Pugh RN, Murray-Lyon IM, Dawson JL, Pietroni MC, Williams R. Transection of the oesophagus for bleeding oesophageal varices. Br J Surg. 1973;60(8):646–9.
Wiesner R, Edwards E, Freeman R, et al. Model for end-stage liver disease (MELD) and allocation of donor livers. Gastroenterology. 2003;124(1):91–6.
Johnson PJ, Berhane S, Kagebayashi C, et al. Assessment of liver function in patients with hepatocellular carcinoma: a new evidence-based approach-the ALBI grade. J Clin Oncol. 2015;33(6):550–8.
D’Amico G, De Franchis R. Upper digestive bleeding in cirrhosis. Post-therapeutic outcome and prognostic indicators. Hepatology. 2003;38(3):599–612.
Augustin S, Altamirano J, González A, et al. Effectiveness of combined pharmacologic and ligation therapy in high-risk patients with acute esophageal variceal bleeding. Am J Gastroenterol . 2011;106(10):1787–95.
Saltzman JR, Tabak YP, Hyett BH, Sun X, Travis AC, Johannes RS. A simple risk score accurately predicts in-hospital mortality, length of stay, and cost in acute upper GI bleeding. Gastrointest Endosc. 2011;74(6):1215–24.
Blatchford O, Murray WR, Blatchford M. A risk score to predict need for treatment for upper-gastrointestinal haemorrhage. Lancet. 2000;356(9238):1318–21.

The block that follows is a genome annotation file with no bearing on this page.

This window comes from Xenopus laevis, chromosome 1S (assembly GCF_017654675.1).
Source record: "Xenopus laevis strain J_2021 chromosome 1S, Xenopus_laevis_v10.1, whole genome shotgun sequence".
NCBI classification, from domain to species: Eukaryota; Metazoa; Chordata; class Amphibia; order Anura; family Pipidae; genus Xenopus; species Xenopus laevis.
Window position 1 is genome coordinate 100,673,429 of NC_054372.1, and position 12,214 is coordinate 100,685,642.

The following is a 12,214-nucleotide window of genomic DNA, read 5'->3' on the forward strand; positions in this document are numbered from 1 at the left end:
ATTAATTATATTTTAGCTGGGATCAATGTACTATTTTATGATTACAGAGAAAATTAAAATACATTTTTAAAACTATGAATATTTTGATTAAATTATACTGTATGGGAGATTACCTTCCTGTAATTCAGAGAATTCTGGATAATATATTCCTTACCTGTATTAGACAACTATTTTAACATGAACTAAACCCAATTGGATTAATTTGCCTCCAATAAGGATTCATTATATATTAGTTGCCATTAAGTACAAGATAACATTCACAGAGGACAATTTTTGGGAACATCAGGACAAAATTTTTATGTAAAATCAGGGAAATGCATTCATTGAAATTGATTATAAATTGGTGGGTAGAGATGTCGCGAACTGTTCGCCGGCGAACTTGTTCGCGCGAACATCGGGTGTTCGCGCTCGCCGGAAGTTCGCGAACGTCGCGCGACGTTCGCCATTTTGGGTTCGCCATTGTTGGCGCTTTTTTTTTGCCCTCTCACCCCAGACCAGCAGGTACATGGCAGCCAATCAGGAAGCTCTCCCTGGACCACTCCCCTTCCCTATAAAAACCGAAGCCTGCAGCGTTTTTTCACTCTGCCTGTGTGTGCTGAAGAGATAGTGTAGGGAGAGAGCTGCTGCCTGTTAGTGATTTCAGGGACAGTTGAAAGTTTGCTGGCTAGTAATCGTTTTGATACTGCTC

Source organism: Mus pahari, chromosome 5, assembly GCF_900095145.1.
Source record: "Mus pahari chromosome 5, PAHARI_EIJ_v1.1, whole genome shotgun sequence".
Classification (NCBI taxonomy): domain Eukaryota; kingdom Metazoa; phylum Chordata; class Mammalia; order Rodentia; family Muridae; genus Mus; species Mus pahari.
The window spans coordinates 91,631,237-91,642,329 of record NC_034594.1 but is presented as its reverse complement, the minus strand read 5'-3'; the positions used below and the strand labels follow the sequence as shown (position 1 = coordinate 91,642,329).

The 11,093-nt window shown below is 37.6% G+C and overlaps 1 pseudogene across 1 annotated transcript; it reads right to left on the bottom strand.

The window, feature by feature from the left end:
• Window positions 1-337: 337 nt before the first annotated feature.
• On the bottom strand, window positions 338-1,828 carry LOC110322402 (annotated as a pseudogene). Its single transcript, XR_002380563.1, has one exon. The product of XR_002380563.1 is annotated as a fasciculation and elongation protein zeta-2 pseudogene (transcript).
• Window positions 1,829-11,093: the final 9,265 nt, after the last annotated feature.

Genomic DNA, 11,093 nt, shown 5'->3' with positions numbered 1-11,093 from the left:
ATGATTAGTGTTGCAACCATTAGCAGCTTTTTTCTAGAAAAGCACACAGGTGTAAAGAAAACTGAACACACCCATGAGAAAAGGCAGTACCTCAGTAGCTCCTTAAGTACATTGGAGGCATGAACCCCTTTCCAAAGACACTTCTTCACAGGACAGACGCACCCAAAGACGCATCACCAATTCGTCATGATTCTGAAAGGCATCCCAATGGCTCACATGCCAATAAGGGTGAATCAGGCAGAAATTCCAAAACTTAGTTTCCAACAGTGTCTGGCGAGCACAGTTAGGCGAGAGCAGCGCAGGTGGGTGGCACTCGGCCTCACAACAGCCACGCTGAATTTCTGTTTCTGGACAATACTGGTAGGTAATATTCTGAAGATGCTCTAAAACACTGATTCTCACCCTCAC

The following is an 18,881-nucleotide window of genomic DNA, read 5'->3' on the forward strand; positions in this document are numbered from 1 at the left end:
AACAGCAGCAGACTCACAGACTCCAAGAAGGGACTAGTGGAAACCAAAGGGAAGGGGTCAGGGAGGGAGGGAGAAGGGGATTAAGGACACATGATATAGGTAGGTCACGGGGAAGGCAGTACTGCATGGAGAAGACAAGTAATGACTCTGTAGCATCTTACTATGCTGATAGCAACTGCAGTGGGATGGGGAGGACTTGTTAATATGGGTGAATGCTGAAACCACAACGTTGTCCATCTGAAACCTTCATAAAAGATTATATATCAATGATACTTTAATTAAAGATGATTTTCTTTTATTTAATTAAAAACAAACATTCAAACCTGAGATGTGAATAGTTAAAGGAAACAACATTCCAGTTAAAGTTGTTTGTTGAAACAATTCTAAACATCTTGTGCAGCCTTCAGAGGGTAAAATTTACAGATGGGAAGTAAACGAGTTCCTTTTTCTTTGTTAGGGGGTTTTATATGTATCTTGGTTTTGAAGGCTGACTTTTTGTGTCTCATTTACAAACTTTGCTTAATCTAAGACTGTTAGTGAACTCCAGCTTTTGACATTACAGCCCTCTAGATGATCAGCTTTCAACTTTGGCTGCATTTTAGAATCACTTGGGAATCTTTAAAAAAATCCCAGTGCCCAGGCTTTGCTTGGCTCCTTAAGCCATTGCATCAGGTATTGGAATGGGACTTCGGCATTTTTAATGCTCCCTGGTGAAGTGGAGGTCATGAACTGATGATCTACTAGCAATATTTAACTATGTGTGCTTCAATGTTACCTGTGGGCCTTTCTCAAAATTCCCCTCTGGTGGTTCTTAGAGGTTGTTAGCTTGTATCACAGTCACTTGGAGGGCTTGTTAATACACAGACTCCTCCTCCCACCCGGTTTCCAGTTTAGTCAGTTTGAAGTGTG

Perez-Matos MC, Sandhu B, Bonder A, Jiang ZG. Lipoprotein metabolism in liver diseases. Curr Opin Lipidol. 2019;30(1):30–6.
Ooi K, Shiraki K, Sakurai Y, Morishita Y, Nobori T. Clinical significance of abnormal lipoprotein patterns in liver diseases. Int J Mol Med. 2005;15(4):655–60.
Etogo-Asse FE, Vincent RP, Hughes SA, et al. High density lipoprotein in patients with liver failure; relation to sepsis, adrenal function and outcome of illness. Liver Int. 2012;32(1):128–36.
Habib A, Mihas AA, Abou-Assi SG, et al. High-density lipoprotein cholesterol as an indicator of liver function and prognosis in noncholestatic cirrhotics. Clin Gastroenterol Hepatol. 2005;3(3):286–91.
Pirillo A, Catapano AL, Norata GD. HDL in infectious diseases and sepsis. Handb Exp Pharmacol. 2015;224:483–508.